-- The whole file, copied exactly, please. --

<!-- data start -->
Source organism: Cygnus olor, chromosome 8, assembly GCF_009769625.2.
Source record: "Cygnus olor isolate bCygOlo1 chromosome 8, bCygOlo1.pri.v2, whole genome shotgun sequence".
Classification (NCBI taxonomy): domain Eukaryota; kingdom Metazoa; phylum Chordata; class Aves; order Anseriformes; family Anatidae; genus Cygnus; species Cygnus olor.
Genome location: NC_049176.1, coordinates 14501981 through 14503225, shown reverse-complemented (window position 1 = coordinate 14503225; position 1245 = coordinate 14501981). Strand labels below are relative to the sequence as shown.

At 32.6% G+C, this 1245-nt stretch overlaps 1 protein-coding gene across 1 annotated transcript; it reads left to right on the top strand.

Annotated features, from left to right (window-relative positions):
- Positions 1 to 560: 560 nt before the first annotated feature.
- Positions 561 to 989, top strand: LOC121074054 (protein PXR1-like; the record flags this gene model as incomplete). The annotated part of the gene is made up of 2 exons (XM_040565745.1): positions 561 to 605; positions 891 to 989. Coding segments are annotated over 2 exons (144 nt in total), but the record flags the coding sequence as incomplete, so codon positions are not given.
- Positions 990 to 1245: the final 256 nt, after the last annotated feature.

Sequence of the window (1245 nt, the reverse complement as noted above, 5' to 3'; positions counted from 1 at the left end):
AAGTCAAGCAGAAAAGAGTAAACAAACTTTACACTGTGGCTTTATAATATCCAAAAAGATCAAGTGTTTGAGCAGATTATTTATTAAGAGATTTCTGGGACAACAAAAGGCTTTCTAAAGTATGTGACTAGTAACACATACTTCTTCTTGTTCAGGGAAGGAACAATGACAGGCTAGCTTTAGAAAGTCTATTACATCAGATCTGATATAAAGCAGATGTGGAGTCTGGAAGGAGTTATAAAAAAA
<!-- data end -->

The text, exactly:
Source organism: Cygnus olor, chromosome 8, assembly GCF_009769625.2.
Source record: "Cygnus olor isolate bCygOlo1 chromosome 8, bCygOlo1.pri.v2, whole genome shotgun sequence".
Classification (NCBI taxonomy): domain Eukaryota; kingdom Metazoa; phylum Chordata; class Aves; order Anseriformes; family Anatidae; genus Cygnus; species Cygnus olor.
Genome location: NC_049176.1, coordinates 14501981 through 14503225, shown reverse-complemented (window position 1 = coordinate 14503225; position 1245 = coordinate 14501981). Strand labels below are relative to the sequence as shown.

At 32.6% G+C, this 1245-nt stretch overlaps 1 protein-coding gene across 1 annotated transcript; it reads left to right on the top strand.

Annotated features, from left to right (window-relative positions):
- Positions 1 to 560: 560 nt before the first annotated feature.
- Positions 561 to 989, top strand: LOC121074054 (protein PXR1-like; the record flags this gene model as incomplete). The annotated part of the gene is made up of 2 exons (XM_040565745.1): positions 561 to 605; positions 891 to 989. Coding segments are annotated over 2 exons (144 nt in total), but the record flags the coding sequence as incomplete, so codon positions are not given.
- Positions 990 to 1245: the final 256 nt, after the last annotated feature.

Sequence of the window (1245 nt, the reverse complement as noted above, 5' to 3'; positions counted from 1 at the left end):
AAGTCAAGCAGAAAAGAGTAAACAAACTTTACACTGTGGCTTTATAATATCCAAAAAGATCAAGTGTTTGAGCAGATTATTTATTAAGAGATTTCTGGGACAACAAAAGGCTTTCTAAAGTATGTGACTAGTAACACATACTTCTTCTTGTTCAGGGAAGGAACAATGACAGGCTAGCTTTAGAAAGTCTATTACATCAGATCTGATATAAAGCAGATGTGGAGTCTGGAAGGAGTTATAAAAAAA